In 1976, the employees of Children?s Hospital
& Regional Medical Center in Seattle decided to
build a pool for sick and disabled youngsters, and crank
the water temperature up to a comfortable 93 degrees. For
an hour a day, the little patients were given a chance to
do something they?d always wanted: Be kids
What the employees created became more than the hospital
ever anticipated one of the nation?s
first therapy pools. Cardiac patients and cystic fibrosis
patients found swimming to be a beneficial, low-impact
exercise. Psychiatric patients built skills and positive
interactions within the warm water. The hospital soon added
mobility swims, patient programming, family swim time,
lessons and community adult programs. Approximately five
years ago, an award-winning, adapted-aquatics program was
?We?ve seen a lot more referrals and the
pain management team is referring a lot more kids,?
said Kathy Bateman, therapy pool program supervisor at the
That?s because hospitals and wellness centers
are recognizing the benefits of therapy in warm water.
Making a patient light and buoyant while moving against
water creates new levels of endurance and strength without
gravity causing stress and pain. As baby boomers hit middle
age and look for ways to recover from their still active
lifestyles, aquatic therapy will only continue to grow in
demand, according to experts.
Designers have already seen the spike in demand.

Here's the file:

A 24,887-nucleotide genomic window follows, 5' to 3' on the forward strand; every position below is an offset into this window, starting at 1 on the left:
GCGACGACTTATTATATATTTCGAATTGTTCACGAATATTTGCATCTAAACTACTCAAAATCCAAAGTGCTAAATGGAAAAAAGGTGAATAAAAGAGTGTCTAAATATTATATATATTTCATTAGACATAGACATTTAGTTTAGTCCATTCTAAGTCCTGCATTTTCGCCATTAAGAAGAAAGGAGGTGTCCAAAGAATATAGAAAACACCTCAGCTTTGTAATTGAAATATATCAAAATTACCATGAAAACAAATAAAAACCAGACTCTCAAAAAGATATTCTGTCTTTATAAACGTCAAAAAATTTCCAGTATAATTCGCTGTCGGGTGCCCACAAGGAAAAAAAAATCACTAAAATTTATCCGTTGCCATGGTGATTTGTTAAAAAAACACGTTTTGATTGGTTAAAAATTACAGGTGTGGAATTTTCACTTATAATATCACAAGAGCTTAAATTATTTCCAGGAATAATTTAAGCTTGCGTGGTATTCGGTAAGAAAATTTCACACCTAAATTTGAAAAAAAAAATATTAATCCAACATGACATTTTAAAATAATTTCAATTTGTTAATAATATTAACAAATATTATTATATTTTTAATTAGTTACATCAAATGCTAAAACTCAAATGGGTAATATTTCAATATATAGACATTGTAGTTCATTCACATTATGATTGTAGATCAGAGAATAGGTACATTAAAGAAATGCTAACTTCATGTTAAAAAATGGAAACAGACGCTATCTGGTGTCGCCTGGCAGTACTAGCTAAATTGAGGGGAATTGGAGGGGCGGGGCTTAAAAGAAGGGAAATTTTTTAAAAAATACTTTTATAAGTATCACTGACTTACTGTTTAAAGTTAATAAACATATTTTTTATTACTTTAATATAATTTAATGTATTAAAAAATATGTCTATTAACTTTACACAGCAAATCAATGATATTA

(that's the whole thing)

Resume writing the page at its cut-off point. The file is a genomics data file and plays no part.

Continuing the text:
?The past few years have seen a marked increase in
the construction of therapeutic pools,? said Randy
Mendioroz, principal of the Aquatic Design Group in
?More and more debilitated [people] are coming
to the pool,? said Ruth Sova, founder of Aquatic
Therapy and Rehab Institute, Inc. in Port Washington, Wis.
?There are some good things that happen to a body
as a result of immersion.?
Sova also has seen an increase in actual therapy pools
as opposed to placing patients in traditional pools.
Designs include ramps for wheelchairs, railings and bars
for patrons to hold, and a variation of depths for shallow
to deep water training.
Designers note the same trend. ?Historically
you?ll go into a hospital and they?ll have
water therapy baths, which were dedicated stainless steel
containers. They would do their exercises in that little
vat of water,? said Treadwell Jones, aquatics
manager at Larkin Aquatics in Kansas City, Mo. ?Now
aquatic therapy has come about where ? you work
with different parts of the pool.?
Other hospitals and care centers have caught on. Gaylord
Hospital in Wallingford, Conn., has a 75-by-25-foot pool,
with a special bench for those who need to sit during
exercise. Illinois Valley Community Hospital in Peru, Ill.,
boasts a state-of-the-art 1,500-square- foot warm-water
pool with hydrotherapy jet benches, massage, a deep well
and underwater exercise equipment.
Still, some aquatic therapists said they have a hard
time making others understand the difference between a pool
and a therapy pool.
?[Therapy pools] are becoming more
handicapped-accessible, but there are a lot of barriers
that still need to be overcome,? said Tera
Galloway, aquatic trainer with Rehab Focus in Owosso, Mich.
?Depth, temperature and equipment are the three
primary things we look at. You?re creating an
environment that fosters inclusion.?